Resistors in parallel

When resistors are connected in parallel the current has more than one path that it can take, therefore a larger current will flow. Because of this is the total resistance is always going to be less than either of the individual resistors.

Showing that Resistors in parallel pass more current and therefore have a lower resistance in total
Resistors in parallel pass more current

In the photograph below two resistors are connected in parallel and have a current flowing through. The total current is being measured as is the potential difference across both the resistors. From these two values therefore, we can calculate the total resistance.

Showing how to measure the total resistance of two resistors in parallel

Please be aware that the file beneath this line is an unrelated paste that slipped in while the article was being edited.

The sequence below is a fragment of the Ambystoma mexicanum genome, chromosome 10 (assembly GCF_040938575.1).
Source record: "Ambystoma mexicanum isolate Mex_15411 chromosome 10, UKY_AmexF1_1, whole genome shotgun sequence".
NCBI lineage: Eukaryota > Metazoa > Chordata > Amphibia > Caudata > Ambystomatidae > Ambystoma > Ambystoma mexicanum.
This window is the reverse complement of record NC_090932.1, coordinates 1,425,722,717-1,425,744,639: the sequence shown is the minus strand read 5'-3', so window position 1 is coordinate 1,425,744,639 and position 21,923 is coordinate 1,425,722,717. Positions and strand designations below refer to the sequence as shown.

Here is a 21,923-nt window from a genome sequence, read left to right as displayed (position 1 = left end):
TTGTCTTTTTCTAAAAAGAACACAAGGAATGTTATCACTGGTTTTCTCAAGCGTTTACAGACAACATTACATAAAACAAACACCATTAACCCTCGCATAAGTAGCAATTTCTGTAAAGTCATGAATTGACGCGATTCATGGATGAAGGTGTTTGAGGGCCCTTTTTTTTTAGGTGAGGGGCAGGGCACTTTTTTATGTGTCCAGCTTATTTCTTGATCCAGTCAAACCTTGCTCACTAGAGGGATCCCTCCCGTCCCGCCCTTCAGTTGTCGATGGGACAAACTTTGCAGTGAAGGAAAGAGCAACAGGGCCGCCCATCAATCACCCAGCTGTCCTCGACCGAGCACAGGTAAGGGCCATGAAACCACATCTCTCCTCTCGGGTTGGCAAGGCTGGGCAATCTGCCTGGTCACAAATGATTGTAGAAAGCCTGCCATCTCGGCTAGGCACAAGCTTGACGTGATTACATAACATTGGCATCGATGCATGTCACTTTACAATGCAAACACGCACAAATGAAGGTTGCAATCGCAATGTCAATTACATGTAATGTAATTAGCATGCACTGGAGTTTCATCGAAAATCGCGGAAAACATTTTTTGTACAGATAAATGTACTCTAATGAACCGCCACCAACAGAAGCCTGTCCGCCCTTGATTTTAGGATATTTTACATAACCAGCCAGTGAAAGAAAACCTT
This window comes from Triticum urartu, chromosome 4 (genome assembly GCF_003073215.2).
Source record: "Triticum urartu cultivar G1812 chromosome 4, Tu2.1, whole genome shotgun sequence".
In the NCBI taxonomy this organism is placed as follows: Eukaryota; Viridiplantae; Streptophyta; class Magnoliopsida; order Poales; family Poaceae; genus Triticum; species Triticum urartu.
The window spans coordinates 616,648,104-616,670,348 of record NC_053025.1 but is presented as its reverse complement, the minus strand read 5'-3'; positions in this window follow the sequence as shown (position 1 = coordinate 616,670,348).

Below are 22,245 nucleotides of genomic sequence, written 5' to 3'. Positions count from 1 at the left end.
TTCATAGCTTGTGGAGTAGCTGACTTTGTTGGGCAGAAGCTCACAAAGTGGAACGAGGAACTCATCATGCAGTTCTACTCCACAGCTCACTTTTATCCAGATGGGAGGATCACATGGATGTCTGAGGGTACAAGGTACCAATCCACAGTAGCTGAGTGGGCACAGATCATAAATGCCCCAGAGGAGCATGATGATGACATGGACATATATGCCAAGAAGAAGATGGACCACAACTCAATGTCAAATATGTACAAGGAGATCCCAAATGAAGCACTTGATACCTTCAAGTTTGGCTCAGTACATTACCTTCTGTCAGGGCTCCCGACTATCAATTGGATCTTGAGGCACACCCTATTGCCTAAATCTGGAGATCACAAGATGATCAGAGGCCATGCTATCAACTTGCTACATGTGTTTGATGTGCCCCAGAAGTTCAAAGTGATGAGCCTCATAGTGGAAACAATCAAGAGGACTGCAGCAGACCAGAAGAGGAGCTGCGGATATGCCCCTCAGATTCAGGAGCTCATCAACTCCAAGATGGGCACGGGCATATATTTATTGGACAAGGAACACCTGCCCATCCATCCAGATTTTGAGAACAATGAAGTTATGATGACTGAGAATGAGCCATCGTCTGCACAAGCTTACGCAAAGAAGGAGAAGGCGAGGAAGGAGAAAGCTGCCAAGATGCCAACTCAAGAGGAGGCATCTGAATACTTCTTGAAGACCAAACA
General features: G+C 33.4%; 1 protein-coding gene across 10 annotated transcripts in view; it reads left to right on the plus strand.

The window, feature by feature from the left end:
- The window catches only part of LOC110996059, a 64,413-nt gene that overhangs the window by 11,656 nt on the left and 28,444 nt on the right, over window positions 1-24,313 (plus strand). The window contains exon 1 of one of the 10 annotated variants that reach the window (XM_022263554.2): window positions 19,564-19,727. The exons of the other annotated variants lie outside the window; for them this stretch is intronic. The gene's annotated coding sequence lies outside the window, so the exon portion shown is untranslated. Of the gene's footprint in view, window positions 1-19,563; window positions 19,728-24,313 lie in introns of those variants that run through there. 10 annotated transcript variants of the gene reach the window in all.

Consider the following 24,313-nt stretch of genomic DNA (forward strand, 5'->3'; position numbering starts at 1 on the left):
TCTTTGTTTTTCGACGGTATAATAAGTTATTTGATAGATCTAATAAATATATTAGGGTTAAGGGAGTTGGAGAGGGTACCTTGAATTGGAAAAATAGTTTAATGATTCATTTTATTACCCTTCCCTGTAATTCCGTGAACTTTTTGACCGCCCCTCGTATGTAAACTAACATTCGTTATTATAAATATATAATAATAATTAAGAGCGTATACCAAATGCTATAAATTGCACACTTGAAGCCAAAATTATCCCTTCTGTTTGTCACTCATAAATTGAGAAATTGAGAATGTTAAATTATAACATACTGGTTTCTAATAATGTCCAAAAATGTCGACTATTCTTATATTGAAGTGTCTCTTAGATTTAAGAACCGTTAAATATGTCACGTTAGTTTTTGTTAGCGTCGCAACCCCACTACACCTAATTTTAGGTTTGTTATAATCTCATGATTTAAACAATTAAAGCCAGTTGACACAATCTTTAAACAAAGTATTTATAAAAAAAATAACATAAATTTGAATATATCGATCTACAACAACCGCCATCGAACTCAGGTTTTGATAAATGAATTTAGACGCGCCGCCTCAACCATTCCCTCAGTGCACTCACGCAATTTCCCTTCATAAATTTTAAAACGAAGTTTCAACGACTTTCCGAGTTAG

Two resistors in parallel

Using the equation that R the resistance equals potential difference divided by current we calculate the total resistance:

Calculation of total resistance

You can see that the total resistance is about half of each of the individual values which are nominally of 100 ohms but actually just slightly less than that (we have measured the value before). Using the equation for calculating the value of resistors in parallel, which is that the inverse of the total resistance is equal to the inverse of each of the individual resistances:

Using the equation for resistors in parallel
Resistors in parallel equation

Just to give you one more example. Suppose we have three resistors in parallel of 4, 6 and 12 ohms, we can use the equation to calculate the total resistance:

And you can see that the total resistance is very much less than any of the individual values

You might find it easier to watch the second part of the video below in which the same examples are used.